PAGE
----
This is sheer calumny. General Alexander von Falkenhausen, the military governor of Belgium during the German occupation, (and, in fact, an important anti-Nazi, who did his best to moderate the treatment of the Belgians during the occupation), asserted in an interview many years after the war: "... A single preoccupation dominated (Leopold's) thoughts during the war: alleviating the miseries of his people." He described how Leopold repeatedly intervened on his people's behalf, sometimes using the General himself as an intermediary.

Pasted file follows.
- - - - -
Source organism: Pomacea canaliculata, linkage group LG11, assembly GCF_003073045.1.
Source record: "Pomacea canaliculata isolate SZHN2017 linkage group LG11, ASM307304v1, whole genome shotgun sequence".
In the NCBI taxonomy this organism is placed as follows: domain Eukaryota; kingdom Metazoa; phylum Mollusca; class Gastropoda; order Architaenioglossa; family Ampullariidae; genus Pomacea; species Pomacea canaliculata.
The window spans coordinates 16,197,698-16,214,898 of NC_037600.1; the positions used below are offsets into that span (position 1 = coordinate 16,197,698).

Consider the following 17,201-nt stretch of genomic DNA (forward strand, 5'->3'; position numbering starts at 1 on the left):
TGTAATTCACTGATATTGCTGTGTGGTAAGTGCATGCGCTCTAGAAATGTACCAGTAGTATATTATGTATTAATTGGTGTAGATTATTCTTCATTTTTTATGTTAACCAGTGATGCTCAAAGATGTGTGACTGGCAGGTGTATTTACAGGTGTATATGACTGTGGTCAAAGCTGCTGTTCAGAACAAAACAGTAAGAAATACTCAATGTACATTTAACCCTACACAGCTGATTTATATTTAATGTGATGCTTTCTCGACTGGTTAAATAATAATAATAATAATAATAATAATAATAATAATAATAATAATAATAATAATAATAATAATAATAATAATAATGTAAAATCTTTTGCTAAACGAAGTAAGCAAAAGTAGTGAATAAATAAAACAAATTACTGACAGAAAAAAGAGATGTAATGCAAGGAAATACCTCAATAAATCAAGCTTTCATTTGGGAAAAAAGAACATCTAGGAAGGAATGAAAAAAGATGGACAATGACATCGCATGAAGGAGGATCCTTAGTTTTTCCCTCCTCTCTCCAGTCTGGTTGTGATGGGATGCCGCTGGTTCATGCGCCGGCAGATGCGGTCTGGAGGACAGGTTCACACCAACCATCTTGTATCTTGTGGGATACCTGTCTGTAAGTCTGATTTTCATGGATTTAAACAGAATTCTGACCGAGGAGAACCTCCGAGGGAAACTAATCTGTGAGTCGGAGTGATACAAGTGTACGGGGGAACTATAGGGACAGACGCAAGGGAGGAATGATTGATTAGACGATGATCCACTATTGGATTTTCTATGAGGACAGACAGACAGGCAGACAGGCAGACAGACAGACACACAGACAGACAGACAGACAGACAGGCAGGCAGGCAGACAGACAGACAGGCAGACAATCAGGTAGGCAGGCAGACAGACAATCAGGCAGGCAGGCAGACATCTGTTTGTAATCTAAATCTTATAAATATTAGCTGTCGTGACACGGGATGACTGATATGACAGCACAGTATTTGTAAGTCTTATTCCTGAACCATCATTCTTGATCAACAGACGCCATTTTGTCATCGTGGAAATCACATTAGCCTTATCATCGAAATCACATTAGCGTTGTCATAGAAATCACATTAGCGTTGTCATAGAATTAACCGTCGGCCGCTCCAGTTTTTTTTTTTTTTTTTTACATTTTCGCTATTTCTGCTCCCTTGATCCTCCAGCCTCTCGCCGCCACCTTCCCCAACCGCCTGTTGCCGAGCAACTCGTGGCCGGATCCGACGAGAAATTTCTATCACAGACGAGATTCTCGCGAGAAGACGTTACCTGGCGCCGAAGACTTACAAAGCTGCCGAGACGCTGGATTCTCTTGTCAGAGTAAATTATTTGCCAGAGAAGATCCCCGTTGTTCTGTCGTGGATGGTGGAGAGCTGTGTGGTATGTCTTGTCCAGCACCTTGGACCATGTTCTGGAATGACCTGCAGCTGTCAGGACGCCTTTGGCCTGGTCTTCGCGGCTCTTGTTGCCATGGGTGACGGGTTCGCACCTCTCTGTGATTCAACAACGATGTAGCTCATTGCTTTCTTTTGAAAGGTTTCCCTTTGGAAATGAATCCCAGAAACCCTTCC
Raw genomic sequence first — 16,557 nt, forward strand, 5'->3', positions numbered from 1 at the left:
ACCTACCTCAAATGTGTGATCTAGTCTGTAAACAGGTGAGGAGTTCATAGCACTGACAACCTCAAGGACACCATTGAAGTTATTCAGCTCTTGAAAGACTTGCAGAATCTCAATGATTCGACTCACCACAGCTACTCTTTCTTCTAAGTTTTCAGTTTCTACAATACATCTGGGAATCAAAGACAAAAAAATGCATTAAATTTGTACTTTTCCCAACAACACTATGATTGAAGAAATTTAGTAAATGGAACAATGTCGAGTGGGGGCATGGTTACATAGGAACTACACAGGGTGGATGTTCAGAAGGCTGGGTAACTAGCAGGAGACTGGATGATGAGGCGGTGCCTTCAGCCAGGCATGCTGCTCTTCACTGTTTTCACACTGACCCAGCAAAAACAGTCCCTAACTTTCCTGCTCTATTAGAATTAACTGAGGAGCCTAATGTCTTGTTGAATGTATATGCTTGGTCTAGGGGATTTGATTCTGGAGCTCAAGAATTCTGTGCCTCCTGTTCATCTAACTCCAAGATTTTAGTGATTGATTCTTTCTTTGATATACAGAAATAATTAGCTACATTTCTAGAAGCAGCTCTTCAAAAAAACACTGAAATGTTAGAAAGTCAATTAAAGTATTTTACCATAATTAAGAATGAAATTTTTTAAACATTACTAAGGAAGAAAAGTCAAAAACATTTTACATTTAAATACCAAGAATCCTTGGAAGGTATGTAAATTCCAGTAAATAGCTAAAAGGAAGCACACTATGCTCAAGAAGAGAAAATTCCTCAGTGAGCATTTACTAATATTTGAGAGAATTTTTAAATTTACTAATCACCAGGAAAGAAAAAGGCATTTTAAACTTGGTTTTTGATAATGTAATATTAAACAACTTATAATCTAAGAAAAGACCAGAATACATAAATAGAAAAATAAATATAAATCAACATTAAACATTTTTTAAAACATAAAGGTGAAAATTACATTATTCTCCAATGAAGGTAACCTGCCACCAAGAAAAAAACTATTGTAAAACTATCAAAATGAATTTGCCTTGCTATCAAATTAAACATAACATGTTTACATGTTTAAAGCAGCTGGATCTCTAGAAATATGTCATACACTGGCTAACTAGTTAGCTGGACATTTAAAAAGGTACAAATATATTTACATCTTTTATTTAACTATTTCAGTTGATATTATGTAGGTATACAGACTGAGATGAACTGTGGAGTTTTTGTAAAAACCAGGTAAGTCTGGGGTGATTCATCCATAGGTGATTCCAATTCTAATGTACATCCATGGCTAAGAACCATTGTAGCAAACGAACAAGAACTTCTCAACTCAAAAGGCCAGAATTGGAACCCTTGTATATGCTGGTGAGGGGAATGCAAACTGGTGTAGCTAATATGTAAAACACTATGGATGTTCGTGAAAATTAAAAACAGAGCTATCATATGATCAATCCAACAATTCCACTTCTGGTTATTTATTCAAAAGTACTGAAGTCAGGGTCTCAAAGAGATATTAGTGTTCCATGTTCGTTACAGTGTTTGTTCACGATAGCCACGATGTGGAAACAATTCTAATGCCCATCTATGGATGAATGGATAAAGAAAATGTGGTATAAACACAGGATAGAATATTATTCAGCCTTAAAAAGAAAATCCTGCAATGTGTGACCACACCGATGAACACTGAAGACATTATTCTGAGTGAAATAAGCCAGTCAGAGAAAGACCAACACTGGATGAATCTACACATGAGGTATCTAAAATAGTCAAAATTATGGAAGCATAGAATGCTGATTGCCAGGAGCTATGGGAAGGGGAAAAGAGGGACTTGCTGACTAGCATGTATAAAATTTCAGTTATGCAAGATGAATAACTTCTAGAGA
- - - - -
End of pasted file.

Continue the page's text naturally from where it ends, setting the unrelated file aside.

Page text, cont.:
The truth is that Leopold had to walk a tightrope. As a conscientious and dedicated Sovereign, he wished to protect his people, to the best of his ability, from oppressive measures. Yet, public protests carried the risk that the Nazis, in retaliation, would institute an even harsher regime in Belgium. As Jean Cleeremans describes in his book, Léopold III, sa famille, son peuple, sous l'occupation, this was a very real danger; in the Netherlands, for example, when the Dutch bishops protested openly against the Nazis' racial policy, it merely led to an intensification of anti-Jewish persecution. The King, in his vulnerable position as a prisoner of war, also had to weigh the personal risks he would take by protesting publicly. Grand gestures of defiance might simply lead to his deportation - or worse - without benefiting his people, whom he would no longer be able to help. In this delicate and dangerous situation, the King avoided public protests, seeking to aid the Belgians in more discreet ways that - while still involving serious risk - seemed better advised. Nonetheless, Leopold certainly did "raise his voice" against the "measures of the Nazi occupiers," repeatedly, in very firm letters to Hitler, and in personal protests addressed to Von Falkenhausen. The deportation of the Belgian workers, in particular, is one of the most dramatic episodes in the history of Leopold's wartime humanitarian interventions.